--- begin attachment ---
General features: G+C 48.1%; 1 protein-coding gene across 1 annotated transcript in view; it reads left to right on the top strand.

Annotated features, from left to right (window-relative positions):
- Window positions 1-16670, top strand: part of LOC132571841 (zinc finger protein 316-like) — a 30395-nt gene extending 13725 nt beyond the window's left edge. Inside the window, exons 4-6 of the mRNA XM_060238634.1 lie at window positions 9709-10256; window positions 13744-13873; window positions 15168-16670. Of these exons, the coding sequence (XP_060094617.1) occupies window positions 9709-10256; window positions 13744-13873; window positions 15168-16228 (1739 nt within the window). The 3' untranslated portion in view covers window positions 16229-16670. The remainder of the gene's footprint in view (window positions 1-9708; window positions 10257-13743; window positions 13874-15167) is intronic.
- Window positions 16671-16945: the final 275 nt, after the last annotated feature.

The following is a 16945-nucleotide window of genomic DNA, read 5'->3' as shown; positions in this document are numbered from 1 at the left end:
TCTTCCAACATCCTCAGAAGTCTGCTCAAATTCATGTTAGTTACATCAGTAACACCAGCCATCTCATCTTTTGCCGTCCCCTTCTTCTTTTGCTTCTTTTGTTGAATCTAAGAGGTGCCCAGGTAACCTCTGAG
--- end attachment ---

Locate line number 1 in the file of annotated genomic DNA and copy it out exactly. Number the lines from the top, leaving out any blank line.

General features: G+C 48.1%; 1 protein-coding gene across 1 annotated transcript in view; it reads left to right on the top strand.